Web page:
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Getting the grade with student resolutions


Whether it is a freshman trying to recover from a bad first semester, a senior trying to improve his or her GPA before graduation or any scenario in between, some students may find themselves beginning the new year with resolutions to be a better student.

Here are some resolutions to adopt:


Don’t overload, know your limits

One may try to get through school as fast as possible, without considering what taking five or six classes at a time may lead to. It could mean five or six tests, papers or group projects due in the same week. Students need to be willing to commit 30 minutes to an hour each day for each class in order to excel. Make sure your schedule can accommodate that allotment for the number of classes you sign up for.


Actually go to class — all of them

Many professors try to help students stay on track in this area by implementing grade deductions for those who miss more than a certain number of classes. Though at times, especially early in the morning or after 5 p.m., the thought of going to class and sitting through a lecture may seem like the last thing a student may want to do, the extra effort of going to class will help your grade. And you may learn something.


Mark your own calendar

Canvas makes it easy for students to stay on track and be notified of when assignments are due, especially with the convenient calendar tab that color codes each class assignment scheduled through Canvas. But there are times, when assignments may not show up on the calendar, so it may be beneficial to fill out a planner at the beginning of the semester or program your phone with due dates and test dates to stay on track. There are also free planners for students at the Marshall Student Center.


Actually read the chapters — before class

Though most classes are essentially lectures based on highlights from the chapter, students can find it beneficial to read the chapters before hand and use the lectures as a review or a second look at the information.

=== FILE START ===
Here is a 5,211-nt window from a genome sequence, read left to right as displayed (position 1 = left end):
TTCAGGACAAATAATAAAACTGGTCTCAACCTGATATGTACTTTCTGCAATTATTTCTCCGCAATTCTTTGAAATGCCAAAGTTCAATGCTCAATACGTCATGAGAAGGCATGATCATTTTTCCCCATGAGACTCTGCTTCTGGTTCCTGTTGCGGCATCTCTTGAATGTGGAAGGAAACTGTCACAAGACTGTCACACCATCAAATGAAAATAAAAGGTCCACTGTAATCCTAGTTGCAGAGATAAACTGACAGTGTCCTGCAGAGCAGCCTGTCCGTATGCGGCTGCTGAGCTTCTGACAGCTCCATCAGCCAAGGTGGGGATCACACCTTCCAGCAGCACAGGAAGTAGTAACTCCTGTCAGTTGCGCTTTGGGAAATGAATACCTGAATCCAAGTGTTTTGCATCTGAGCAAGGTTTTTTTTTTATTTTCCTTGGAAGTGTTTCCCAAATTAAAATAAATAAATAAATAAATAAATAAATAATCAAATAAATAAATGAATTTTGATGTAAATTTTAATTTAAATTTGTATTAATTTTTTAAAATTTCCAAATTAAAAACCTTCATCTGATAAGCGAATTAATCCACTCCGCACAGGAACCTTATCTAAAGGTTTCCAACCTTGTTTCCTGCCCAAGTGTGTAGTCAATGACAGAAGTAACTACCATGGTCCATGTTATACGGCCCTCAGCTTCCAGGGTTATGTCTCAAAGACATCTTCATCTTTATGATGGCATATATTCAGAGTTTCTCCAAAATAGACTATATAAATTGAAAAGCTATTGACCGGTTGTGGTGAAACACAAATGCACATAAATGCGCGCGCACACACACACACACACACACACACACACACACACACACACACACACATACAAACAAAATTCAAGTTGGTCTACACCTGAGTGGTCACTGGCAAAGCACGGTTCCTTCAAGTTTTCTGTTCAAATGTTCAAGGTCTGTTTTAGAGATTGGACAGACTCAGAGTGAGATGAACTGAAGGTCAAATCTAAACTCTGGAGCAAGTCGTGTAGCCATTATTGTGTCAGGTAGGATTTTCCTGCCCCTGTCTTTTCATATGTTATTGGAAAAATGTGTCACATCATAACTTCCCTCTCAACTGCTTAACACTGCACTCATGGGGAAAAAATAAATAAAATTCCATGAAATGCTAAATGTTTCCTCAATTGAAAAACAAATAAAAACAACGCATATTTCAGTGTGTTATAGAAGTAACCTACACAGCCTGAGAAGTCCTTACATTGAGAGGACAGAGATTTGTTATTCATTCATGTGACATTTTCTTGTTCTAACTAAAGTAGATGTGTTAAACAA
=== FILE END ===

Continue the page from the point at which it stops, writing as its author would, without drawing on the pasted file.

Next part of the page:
Study groups

If a student is not grasping a subject on his or her own, forming a study group to gain an outside perspective can be helpful. This is a great way to make new friends too.


Take practice tests from
the textbooks

Many textbooks offer chapter tests at the end of each chapter. Though completing the tests may not be assigned, or your professor may set his or her own tests, doing this may be beneficial in order to find out what parts of chapters the student understands and what the student may need to spend more time studying.


Get to know your professors

There are many ways a student can benefit by going to office hours. Not only can a student get one-on-one help with a tough area of class to grasp, but the student can also develop an opportunity to become a familiar face to the professor. Cultivating relationships with professors can become beneficial for students who need recommendation letters for graduate school or job applications.


Sleep and eat well

It is so easy to pull all-nighters, especially during midterm and finals weeks. But if students do not wait until the last minute to study for the exams and spread out studying, it is possible to get a good night’s sleep even under pressure. Lack of sleep could lead to many cognitive problems, which could lead to study sessions to be useless. Students should also opt for healthier snack options while studying instead of fried, unhealthy foods that lead to sluggishness and lethargy.